David has been researching World War One for over thirty years and is more than happy for people to contact him should they require information regarding relatives.
The anniversary of the events of World War One, childhood memories of mine have come into focus.
As a young boy I went shopping with my Granny, in the main street there sat a pavement artist. I was fascinated to look at his work but also very curious as to why he had no legs.
Once a week a couple used to visit my Grandparents to play whist. The lady was extremely kind and always brought some sweets for me, the man was well built with a great sense of humour and when he laughed his face turned red and often bouts of coughing ensued.
At the Grammar school there was a Form Master who taught English and was very severe with errant youths sparing no one from the cane, he had an artificial left leg. A Chemistry Master was easily distracted and told stories about his war time experiences. Our Headmaster had a scarred left cheek and a glass eye, which distracted you from his kindly smiling and understanding face. As the pieces came together in later years I realised just how much I had missed. They had all served in the First World War.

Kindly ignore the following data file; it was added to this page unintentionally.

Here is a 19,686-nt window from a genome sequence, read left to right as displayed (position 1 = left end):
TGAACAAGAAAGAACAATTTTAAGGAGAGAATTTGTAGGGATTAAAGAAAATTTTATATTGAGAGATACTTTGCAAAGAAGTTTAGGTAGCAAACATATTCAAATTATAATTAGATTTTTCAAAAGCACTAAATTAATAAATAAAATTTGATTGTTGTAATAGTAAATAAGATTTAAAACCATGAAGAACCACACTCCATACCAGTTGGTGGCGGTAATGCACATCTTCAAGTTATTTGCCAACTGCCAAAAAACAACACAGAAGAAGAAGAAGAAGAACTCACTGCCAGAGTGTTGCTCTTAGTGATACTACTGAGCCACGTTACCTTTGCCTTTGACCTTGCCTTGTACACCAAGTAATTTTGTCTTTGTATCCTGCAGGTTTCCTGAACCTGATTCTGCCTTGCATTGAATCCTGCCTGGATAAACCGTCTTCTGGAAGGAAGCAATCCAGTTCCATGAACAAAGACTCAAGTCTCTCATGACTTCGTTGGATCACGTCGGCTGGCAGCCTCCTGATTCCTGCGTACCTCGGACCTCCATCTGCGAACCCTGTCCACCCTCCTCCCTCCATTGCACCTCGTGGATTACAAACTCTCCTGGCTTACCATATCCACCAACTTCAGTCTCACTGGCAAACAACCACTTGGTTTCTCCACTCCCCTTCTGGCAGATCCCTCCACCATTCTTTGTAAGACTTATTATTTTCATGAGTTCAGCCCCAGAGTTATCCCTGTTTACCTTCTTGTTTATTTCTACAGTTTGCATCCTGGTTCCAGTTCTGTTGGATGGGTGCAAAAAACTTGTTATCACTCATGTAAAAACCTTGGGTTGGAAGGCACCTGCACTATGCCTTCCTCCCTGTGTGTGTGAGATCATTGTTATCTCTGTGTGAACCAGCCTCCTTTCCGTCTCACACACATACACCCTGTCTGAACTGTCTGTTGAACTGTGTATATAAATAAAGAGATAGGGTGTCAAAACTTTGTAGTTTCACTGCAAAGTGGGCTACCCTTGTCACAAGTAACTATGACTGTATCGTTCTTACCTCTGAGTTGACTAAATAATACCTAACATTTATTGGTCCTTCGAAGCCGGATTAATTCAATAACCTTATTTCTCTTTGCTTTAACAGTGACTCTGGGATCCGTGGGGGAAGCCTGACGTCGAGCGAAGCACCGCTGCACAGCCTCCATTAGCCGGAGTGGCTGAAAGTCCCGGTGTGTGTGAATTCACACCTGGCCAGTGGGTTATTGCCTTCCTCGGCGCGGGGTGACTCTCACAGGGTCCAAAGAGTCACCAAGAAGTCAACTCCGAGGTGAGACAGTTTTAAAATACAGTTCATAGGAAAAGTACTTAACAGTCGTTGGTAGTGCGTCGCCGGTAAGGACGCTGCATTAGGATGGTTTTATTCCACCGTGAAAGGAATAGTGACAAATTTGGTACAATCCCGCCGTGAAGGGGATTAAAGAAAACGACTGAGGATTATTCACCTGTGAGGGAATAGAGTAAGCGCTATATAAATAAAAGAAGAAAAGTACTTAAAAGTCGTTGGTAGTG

The pavement artist lost his legs on the Somme. I visited the kindly lady after the death of her husband, she confessed that they had always regarded me as the son they never had, he had been gassed during the First World War. The stern and bitter Form Master with the artificial leg and the Headmaster had also served in the conflict, all of them had subsequently married and were childless.
Each had an individual story to tell but like their fallen comrades they were silent. As I continue my research I sometimes pause and say to myself, “If Only…..”
Revd David T. Youngson